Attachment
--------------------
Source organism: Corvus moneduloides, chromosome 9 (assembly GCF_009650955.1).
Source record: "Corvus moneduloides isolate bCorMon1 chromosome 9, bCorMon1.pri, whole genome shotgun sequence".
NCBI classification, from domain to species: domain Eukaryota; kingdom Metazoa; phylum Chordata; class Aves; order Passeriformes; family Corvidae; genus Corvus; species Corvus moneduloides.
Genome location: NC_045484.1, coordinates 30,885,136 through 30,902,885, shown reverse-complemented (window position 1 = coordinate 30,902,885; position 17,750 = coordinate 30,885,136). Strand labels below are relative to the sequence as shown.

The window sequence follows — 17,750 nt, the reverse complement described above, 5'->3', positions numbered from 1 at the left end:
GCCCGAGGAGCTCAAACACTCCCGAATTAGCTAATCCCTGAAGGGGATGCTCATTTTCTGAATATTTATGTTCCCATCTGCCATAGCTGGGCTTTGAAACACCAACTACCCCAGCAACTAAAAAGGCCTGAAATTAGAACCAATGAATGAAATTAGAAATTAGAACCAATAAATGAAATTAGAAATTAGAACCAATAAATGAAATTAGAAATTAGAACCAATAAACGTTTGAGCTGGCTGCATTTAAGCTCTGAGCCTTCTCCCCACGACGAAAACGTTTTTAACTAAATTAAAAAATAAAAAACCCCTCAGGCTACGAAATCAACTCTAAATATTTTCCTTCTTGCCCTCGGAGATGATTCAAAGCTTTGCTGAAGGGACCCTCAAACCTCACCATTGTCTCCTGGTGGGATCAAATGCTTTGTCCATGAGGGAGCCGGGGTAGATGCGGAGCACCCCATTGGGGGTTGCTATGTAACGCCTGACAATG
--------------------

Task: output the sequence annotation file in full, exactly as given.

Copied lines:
Source organism: Corvus moneduloides, chromosome 9 (assembly GCF_009650955.1).
Source record: "Corvus moneduloides isolate bCorMon1 chromosome 9, bCorMon1.pri, whole genome shotgun sequence".
NCBI classification, from domain to species: domain Eukaryota; kingdom Metazoa; phylum Chordata; class Aves; order Passeriformes; family Corvidae; genus Corvus; species Corvus moneduloides.
Genome location: NC_045484.1, coordinates 30,885,136 through 30,902,885, shown reverse-complemented (window position 1 = coordinate 30,902,885; position 17,750 = coordinate 30,885,136). Strand labels below are relative to the sequence as shown.

The window sequence follows — 17,750 nt, the reverse complement described above, 5'->3', positions numbered from 1 at the left end:
GCCCGAGGAGCTCAAACACTCCCGAATTAGCTAATCCCTGAAGGGGATGCTCATTTTCTGAATATTTATGTTCCCATCTGCCATAGCTGGGCTTTGAAACACCAACTACCCCAGCAACTAAAAAGGCCTGAAATTAGAACCAATGAATGAAATTAGAAATTAGAACCAATAAATGAAATTAGAAATTAGAACCAATAAATGAAATTAGAAATTAGAACCAATAAACGTTTGAGCTGGCTGCATTTAAGCTCTGAGCCTTCTCCCCACGACGAAAACGTTTTTAACTAAATTAAAAAATAAAAAACCCCTCAGGCTACGAAATCAACTCTAAATATTTTCCTTCTTGCCCTCGGAGATGATTCAAAGCTTTGCTGAAGGGACCCTCAAACCTCACCATTGTCTCCTGGTGGGATCAAATGCTTTGTCCATGAGGGAGCCGGGGTAGATGCGGAGCACCCCATTGGGGGTTGCTATGTAACGCCTGACAATG